Last year’s (2010) shortage of university places merely highlights the growing popularity of higher education amongst the nation’s young, even though for many the lasting burdens of ongoing debt might be more obvious than the benefits of a degree.
It is true that Britain has moved away from a system of universal, and automatic, grants for undergraduates. Unfortunately this hasn’t been replaced by any arrangements whereby youngsters can realistically maintain themselves. Unlike America with a long established system of campus jobs reserved for students. Student loans, however soft the terms, are still financial obligations that ultimately have to be settled.
A visit to the bank manager should be high on any first year student’s agenda. A visit to several is better. Discuss terms, find out about overdrafts and, more importantly, find out how much they cost. The Halifax is currently offering interest free overdrafts for the duration (up to 5 years) of a course. Gifts offered for starting an account may well seem attractive, but are they really free? Make sure that the small print has been read and digested before making any commitments.
Overdrafts will probably not rule out the need for student loans and it is as well to consider, from the start, how to keep these to a minimum.
A part time job will be a necessary evil for many. Do discuss this with a tutor. Ask how many hours are seen as compatible with a particular course, and ask for help in organizing this. Find out about essay extensions at the earliest opportunity, and how to apply for them. Explain academic commitments to prospective employers and work out a suitable timetable. American employers such as McDonalds can be remarkably flexible once they are aware of a student’s needs.
All the financial planning in the world amounts to nothing if the basics aren’t in hand. Day to day economies will help to minimize those inevitable loans.
Find a deal with a mobile phone company, and remember that pay as you go might be more expensive in the short term but bills don’t mount up. One of the hardest lessons for people just starting a life of independence is the fact that bills do not go away until they are paid. Start a Skype account and encourage family and friends to start them too. Use social networking through college internet systems if this is allowed. Keeping in touch is important, but avoiding unnecessary debt is vital.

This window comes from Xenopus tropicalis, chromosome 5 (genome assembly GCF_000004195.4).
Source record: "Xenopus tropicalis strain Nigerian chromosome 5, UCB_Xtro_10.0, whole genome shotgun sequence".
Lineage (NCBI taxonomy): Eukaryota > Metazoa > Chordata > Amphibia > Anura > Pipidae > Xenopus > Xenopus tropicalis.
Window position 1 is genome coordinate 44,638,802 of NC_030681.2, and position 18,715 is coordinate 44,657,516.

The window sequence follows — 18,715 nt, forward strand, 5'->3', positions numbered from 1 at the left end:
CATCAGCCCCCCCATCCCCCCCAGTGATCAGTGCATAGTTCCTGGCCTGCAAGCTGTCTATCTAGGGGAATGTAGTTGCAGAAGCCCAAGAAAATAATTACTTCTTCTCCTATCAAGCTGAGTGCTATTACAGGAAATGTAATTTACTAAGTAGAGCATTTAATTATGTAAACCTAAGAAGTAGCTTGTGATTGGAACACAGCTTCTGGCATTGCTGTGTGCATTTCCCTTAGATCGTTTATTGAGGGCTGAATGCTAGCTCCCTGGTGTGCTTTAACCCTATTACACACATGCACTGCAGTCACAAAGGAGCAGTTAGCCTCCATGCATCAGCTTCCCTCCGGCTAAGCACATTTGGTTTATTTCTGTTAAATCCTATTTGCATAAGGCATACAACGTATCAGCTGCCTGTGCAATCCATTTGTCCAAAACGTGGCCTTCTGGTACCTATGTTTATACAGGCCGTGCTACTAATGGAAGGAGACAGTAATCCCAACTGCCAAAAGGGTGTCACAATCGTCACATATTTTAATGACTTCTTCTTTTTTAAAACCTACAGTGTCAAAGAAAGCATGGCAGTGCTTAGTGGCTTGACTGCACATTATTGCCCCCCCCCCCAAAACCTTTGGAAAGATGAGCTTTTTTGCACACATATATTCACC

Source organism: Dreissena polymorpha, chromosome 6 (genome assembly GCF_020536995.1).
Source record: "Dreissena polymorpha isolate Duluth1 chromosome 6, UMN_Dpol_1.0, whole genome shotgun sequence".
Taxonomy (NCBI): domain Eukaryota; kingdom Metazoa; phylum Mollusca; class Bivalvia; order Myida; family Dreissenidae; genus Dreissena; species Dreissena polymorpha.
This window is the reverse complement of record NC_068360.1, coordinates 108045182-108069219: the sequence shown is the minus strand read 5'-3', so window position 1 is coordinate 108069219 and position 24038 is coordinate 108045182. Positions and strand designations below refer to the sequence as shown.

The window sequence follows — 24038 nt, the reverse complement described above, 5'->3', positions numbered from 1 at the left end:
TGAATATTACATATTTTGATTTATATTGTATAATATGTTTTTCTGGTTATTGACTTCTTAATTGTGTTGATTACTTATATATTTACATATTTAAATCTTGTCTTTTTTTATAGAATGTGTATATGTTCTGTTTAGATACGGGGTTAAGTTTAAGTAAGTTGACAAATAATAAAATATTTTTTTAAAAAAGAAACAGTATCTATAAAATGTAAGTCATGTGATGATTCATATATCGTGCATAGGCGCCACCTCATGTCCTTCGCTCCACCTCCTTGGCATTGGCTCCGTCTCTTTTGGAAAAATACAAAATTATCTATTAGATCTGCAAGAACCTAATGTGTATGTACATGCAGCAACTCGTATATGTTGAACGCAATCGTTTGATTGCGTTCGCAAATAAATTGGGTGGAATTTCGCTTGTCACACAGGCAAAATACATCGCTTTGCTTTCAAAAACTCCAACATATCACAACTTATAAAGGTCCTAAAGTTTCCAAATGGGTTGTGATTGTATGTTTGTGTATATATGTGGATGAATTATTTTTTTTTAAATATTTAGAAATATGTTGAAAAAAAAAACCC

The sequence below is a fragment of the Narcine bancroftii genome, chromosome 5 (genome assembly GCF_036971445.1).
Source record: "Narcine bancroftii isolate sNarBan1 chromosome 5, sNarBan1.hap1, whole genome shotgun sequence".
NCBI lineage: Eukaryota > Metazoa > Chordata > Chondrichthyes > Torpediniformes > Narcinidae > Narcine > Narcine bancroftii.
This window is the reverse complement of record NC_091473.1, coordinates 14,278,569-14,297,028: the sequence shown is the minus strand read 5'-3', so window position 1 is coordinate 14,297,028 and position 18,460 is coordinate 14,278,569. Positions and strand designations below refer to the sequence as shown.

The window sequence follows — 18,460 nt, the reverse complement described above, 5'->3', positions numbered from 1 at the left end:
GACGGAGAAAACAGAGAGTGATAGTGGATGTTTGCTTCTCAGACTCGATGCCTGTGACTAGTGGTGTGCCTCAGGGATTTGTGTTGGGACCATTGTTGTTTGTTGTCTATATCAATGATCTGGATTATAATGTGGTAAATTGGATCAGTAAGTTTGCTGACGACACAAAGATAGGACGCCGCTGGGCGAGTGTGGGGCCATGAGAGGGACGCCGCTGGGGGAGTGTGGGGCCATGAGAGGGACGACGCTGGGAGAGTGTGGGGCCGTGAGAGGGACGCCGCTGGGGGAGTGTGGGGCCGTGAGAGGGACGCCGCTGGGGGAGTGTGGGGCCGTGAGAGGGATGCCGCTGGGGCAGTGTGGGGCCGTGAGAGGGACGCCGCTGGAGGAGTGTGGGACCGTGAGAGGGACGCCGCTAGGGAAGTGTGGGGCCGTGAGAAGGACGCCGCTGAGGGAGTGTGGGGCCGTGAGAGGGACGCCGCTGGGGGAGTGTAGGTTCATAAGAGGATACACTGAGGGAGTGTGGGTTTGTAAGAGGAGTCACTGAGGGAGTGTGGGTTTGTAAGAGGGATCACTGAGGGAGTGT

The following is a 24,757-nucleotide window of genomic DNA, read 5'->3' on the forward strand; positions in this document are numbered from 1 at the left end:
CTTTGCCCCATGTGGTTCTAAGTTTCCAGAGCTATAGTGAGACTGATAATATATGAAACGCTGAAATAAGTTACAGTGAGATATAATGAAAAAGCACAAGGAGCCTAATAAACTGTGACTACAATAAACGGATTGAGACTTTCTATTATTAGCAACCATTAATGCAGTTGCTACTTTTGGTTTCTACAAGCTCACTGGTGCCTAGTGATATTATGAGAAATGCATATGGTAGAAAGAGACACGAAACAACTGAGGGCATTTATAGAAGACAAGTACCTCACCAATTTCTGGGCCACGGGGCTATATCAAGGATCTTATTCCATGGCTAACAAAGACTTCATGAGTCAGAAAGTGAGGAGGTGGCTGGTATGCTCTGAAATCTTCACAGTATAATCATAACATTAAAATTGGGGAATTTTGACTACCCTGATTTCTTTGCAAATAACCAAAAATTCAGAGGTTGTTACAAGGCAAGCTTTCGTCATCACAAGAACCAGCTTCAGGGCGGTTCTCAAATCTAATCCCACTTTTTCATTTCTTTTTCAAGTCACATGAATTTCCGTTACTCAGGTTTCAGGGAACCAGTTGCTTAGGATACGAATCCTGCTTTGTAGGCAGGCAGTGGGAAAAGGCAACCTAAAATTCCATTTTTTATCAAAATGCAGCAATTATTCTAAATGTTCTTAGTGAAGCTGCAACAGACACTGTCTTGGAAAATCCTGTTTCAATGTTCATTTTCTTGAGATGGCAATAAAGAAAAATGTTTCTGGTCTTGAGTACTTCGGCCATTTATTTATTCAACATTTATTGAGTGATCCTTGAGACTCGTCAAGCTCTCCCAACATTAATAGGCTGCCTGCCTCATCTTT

Learn a few good housekeeping basics, especially in the kitchen. A bag of rice and a few vegetables go a long way at very little cost if you know what to do with them. When looking for student accommodation make sure that the kitchen is reasonably well equipped and insist on a place with access to a washing machine; launderettes, like takeaway food, cost a fortune.
Beware of freshers’ week. Don’t be tempted to join clubs and societies willy nilly. If a club is really worth joining it will still be there when you have settled in and are more aware of other commitments. Remember that time is limited and be wary of taking on more responsibilities than you can conveniently handle. All societies have committees and officials and it is surprisingly easy for the unwary to land the job, somebody has to do it after all, and second years know better. It might sound important at the time but could turn into unwelcome, time wasting drudgery.
Beware too of reading lists; most course books are available in the library. Ask each course leader for guidance on the essential, core, literature.
Clearly university is a huge commitment in both time and money. Without an equal commitment to work it will just be so much time wasted. In Britain there is often a huge gulf between A level work and a university’s expectations. Talk to lecturers before the first essays are due and find out the differences between degree level standards and school work. This can be an exciting, albeit frightening, experience. The difference between first class and ordinary degrees is often little more than original thought. As British A levels are designed to test knowledge rather than showcase imagination this can be a daunting technique to acquire.
Ask your National Union of Students representative about local shops and services which offer discounts, especially how to access cheap travel options.
Juggling the conflicting demands of finance and academic work can be very stressful. Counseling services will be available at college; do take advantage of them if things seem to be getting out of control.
Pace yourself, take a few precautions and, with new found independence, in both life and thought, there is no reason why university should be anything less than a fun filled, and exciting experience.